The samples are melted in a drying oven, which is controlled at a temperature of at least 10 °C above the melting temperature of the particular fat or oil. If, after heating, the sample is perfectly clear, the samples are well mixed to ensure homogeneity and are diluted as described as follows.
In the case of turbidity or if the samples contain sediment, the described method cannot be applied.
Again, good recoveries can be achieved only if the samples are digested before the analyses when using ICP-OES.
A 2.5-g (±0.02 g) amount of sample was weighed into an autosampler tube and diluted with 2.5 g kerosene. (Note: 1-Butanol or xylene also can be used as the dilution solvent. 1-Butanol is more suitable as a solvent if the samples contain higher levels of moisture.) A 1-mg/kg concentration of Sc was added as an internal standard to all solutions. The sample tubes were closed and mixed 40–50 times.
Refined, bleached soybean oil was used as a blank. The oil was diluted 1:1 using kerosene. As a reference base, oil 20 (Conostan, Conoco Phillips Company, Ponca City, Oklahoma) was used to determine that the blank oil was free from trace element contamination.
Table III: Calibration standards
The standards were prepared using commercially available Conostan (S21-100) standard solution and Conostan single-element standard solutions for As. To adjust the required concentrations given in Table III, the standards were first diluted with base oil 20 and then further diluted 1:1 using kerosene as a solvent. A 1-mg/kg concentration of Sc was added as an internal standard to all solutions.
The QC of the method was performed using the AOCS reference material "Trace Metals in Soybean Oil" (3) and by spike recovery measurements using commercial sunflower oil.
Table IV: Limits of detection (LOD) for the selected elements and lines
Table IV shows the selected wavelengths and the limits of detection (LOD). The LODs were calculated according to the following equation (9):
LOD = 3 RSDbc/SBR
where RSDb is the relative standard deviation of 10 replicate measurements of the blank sample, c is the concentration of the standard, and SBR is the signal-to-background ratio.
The LODs were calculated referring to the original sample (2.5 g sample diluted with 2.5 g kerosene).
Table V: Spike recovery analysis using commercial sunflower oil. Comparison of the given with the measured concentrations.
The accuracy of the calibration curve was confirmed using commercial sunflower oil, spiked with 1 mg/kg of the relevant elements using Conostan (S21-100) and Conostan single-element solutions and the AOCS reference material "Trace Metals in Soybean Oil." Comparison of the results with the reference values (Tables V and VI) shows good agreement. A precision between 0.2% and 1.1% RSD was found for 10 replicate measurements.
ICP-OES offers a simple, fast, accurate, and precise method for the simultaneous determination of trace elements in edible oils and fats.
For clear oil samples, the direct aspiration technique after dilution with kerosene gives good sensitivities, is easy to apply, is fast, and thus offers higher sample throughput. Difficulties arise when the samples contain higher levels of sediments.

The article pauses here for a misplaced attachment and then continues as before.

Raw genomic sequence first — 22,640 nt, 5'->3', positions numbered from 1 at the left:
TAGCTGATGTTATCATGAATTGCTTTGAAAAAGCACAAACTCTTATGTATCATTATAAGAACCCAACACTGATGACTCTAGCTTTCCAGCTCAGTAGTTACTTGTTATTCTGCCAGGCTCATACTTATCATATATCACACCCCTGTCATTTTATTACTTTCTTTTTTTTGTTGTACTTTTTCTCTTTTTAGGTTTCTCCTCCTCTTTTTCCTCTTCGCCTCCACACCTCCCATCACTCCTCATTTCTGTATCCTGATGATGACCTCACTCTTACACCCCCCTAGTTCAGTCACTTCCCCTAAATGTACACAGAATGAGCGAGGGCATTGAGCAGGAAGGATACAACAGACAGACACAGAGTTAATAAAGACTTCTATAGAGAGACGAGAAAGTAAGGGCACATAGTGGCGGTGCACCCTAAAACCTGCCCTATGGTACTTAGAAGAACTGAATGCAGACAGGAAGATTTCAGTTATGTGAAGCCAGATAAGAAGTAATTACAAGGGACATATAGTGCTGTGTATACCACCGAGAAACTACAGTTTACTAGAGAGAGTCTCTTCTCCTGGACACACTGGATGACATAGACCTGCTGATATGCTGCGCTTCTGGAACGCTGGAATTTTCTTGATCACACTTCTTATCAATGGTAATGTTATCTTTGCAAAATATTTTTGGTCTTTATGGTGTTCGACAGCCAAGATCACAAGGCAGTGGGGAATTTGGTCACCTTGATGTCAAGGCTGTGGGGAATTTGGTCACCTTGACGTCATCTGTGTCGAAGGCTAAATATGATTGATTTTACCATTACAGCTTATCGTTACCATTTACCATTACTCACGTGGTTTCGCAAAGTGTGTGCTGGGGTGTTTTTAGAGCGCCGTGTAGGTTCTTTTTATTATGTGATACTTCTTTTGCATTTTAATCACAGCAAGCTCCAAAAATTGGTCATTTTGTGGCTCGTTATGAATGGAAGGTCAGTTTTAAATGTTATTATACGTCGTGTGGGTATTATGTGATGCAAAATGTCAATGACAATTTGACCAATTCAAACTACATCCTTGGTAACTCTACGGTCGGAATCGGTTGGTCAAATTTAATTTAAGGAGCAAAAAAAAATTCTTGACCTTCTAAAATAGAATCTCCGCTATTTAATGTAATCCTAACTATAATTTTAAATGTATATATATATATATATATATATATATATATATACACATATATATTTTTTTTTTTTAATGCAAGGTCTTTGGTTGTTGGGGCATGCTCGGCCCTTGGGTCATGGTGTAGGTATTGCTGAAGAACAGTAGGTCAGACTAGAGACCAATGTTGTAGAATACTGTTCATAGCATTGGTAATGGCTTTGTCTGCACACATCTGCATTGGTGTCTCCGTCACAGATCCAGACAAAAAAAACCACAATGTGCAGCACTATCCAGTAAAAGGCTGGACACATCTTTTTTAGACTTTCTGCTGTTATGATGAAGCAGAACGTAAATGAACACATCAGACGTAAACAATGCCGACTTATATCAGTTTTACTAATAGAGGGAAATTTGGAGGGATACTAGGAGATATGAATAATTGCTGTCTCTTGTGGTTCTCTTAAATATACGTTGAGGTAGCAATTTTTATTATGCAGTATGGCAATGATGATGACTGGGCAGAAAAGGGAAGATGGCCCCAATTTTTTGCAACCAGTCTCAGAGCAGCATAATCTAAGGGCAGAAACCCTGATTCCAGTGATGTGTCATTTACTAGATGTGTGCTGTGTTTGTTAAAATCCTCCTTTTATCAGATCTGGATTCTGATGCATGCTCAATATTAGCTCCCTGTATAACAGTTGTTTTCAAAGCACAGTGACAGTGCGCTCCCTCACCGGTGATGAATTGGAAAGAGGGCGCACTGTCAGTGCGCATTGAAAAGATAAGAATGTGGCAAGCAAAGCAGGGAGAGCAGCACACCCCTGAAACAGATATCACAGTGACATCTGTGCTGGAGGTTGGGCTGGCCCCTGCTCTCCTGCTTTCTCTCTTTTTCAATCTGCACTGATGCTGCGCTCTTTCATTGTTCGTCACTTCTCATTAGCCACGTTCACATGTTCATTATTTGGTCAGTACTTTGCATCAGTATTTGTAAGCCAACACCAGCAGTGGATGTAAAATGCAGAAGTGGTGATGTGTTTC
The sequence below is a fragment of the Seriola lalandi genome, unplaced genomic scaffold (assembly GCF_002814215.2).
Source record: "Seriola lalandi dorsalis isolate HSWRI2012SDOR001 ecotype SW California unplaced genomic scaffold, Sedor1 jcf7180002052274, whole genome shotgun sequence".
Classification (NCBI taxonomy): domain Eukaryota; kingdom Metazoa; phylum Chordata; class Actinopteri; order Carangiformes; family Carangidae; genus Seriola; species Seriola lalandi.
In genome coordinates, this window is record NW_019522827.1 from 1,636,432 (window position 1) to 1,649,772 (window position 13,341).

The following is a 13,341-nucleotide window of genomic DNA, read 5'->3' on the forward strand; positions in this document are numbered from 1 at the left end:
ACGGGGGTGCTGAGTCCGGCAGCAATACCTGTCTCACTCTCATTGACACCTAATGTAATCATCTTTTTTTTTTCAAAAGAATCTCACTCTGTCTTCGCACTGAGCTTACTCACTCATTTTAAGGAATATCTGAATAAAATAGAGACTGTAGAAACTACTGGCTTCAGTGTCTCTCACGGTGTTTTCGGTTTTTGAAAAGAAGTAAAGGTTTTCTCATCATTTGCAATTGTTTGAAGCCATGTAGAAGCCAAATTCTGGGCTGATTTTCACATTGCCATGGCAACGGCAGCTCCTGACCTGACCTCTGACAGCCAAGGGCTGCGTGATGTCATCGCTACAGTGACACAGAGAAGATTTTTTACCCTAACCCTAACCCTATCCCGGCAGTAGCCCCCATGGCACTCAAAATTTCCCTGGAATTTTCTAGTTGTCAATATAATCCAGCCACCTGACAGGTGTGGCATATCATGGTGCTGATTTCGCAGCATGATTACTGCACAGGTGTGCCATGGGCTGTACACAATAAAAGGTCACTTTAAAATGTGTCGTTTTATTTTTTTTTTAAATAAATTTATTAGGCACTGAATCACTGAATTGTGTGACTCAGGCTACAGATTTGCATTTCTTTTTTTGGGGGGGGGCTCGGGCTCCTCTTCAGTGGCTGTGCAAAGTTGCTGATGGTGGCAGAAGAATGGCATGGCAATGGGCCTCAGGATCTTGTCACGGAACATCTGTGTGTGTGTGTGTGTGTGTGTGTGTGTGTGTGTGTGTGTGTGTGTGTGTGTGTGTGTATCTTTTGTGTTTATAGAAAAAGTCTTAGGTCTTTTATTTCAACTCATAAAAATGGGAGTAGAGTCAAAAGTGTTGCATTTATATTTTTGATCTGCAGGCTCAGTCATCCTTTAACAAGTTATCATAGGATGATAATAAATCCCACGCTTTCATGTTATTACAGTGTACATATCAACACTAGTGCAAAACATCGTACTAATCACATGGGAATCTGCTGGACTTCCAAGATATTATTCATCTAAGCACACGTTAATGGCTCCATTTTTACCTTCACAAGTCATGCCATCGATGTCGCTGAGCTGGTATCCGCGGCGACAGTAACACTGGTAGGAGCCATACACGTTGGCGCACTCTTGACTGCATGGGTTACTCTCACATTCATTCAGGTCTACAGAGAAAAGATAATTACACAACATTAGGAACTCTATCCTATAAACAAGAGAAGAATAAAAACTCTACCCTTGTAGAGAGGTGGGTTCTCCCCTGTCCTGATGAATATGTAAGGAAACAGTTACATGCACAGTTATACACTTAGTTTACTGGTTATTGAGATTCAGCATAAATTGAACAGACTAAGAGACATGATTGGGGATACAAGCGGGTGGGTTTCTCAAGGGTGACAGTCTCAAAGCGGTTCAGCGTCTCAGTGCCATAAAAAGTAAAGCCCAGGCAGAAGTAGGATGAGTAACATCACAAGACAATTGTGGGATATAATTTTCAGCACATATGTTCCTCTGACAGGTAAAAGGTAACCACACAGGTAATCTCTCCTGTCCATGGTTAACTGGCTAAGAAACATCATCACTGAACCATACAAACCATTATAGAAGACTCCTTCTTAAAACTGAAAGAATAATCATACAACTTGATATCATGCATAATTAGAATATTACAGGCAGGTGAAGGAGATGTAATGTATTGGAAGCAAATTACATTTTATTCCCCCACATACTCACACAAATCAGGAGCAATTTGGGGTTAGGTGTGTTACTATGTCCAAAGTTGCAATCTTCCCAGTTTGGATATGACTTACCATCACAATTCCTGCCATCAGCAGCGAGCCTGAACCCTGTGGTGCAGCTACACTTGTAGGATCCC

Table VI: Comparison of the reference values with the measured concentrations for the AOCS reference material "Trace Metals in Soybean Oil"
In these cases, continuous agitation of the sample is needed to determine the total amount of impurities. Still, because particle transport, vaporization, and excitation are limited to a size of less than 10 Âµm, larger particles are not considered for the analysis. Complete mineralization of the sample is the preferred preparation technique to enable accurate analyses in such cases. Also, for fat samples with low solvent solubility, automated high-pressure, closed-vessel microwave digestion is an efficient sample preparation technique. Disadvantages as a result of the higher dilution can be moderated by the use of additional sample introduction techniques, such as pneumatic nebulization with solvent removal (10).
D. Ardelt, P. Ivanov, and O. Schulz are with SPECTRO Analytical Instruments, Kleve, Germany
(1) ISO 661, Third Edition 2003/15/05, Animal and vegetable fats and oils — preparation of test sample.
(2) ISO 10540-3, First Edition 2002/12/1, Animal and vegetable fats and oils — determination of phosphorus content; Part 3: Method using ICP-OES.
(3) American Oil Chemist Society, Reference sample: "Trace Metals in Soybean Oil."
(4) FAO/WHO Codex Alimentarius Commission, CODEX STANDARD FOR EDIBLE FATS AND OILS NOT COVERED BY INDIVIDUAL STANDARDS, CODEX STAN 19-1981 (Rev. 2-1999).
(5) FAO/WHO Codex Alimentarius Commission, CODEX STANDARD FOR NAMED VEGETABLE OILS, CODEX-STAN 210 (Amended 2003, 2005).
(6) FAO/WHO Codex Alimentarius Commission, CODEX STANDARD FOR NAMED ANIMAL FATS, CODEX-STAN 211-1999.
(7) FAO/WHO Codex Alimentarius Commission, CODEX STANDARD FOR OLIVE OILS AND OLIVE POMACE OILS, CODEX STAN 33-1981 (Rev. 2-2003).
(8) American Oil Chemist Society, AOCS Recommended Practice Ca 17-01, approved 2001.
(9) P.W.J.M. Boumans, Spectrochim. Acta 46B, 431 (1991).
(10) Elemental Scientific, Inc., Omaha, Nebraska.